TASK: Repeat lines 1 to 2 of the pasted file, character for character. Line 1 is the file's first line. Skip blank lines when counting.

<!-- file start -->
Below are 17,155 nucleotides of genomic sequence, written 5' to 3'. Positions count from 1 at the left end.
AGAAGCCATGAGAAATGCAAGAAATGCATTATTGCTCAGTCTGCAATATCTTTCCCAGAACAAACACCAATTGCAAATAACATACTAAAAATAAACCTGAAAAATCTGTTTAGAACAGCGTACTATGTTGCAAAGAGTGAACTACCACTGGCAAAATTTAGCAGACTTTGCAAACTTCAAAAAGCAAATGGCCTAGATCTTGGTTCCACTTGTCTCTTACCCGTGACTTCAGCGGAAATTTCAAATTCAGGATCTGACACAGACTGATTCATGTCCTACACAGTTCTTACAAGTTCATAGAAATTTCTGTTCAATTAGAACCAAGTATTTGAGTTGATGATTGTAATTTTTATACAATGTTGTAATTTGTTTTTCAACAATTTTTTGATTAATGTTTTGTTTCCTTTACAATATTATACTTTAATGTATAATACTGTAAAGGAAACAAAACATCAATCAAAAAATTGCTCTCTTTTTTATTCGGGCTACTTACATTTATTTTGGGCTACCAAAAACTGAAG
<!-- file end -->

Below are 17,155 nucleotides of genomic sequence, written 5' to 3'. Positions count from 1 at the left end.
AGAAGCCATGAGAAATGCAAGAAATGCATTATTGCTCAGTCTGCAATATCTTTCCCAGAACAAACACCAATTGCAAATAACATACTAAAAATAAACCTGAAAAATCTGTTTAGAACAGCGTACTATGTTGCAAAGAGTGAACTACCACTGGCAAAATTTAGCAGACTTTGCAAACTTCAAAAAGCAAATGGCCTAGATCTTGGTTCCACTTGTCTCTTACCCGTGACTTCAGCGGAAATTTCAAATTCAGGATCTGACACAGACTGATTCATGTCCTACACAGTTCTTACAAGTTCATAGAAATTTCTGTTCAATTAGAACCAAGTATTTGAGTTGATGATTGTAATTTTTATACAATGTTGTAATTTGTTTTTCAACAATTTTTTGATTAATGTTTTGTTTCCTTTACAATATTATACTTTAATGTATAATACTGTAAAGGAAACAAAACATCAATCAAAAAATTGCTCTCTTTTTTATTCGGGCTACTTACATTTATTTTGGGCTACCAAAAACTGAAG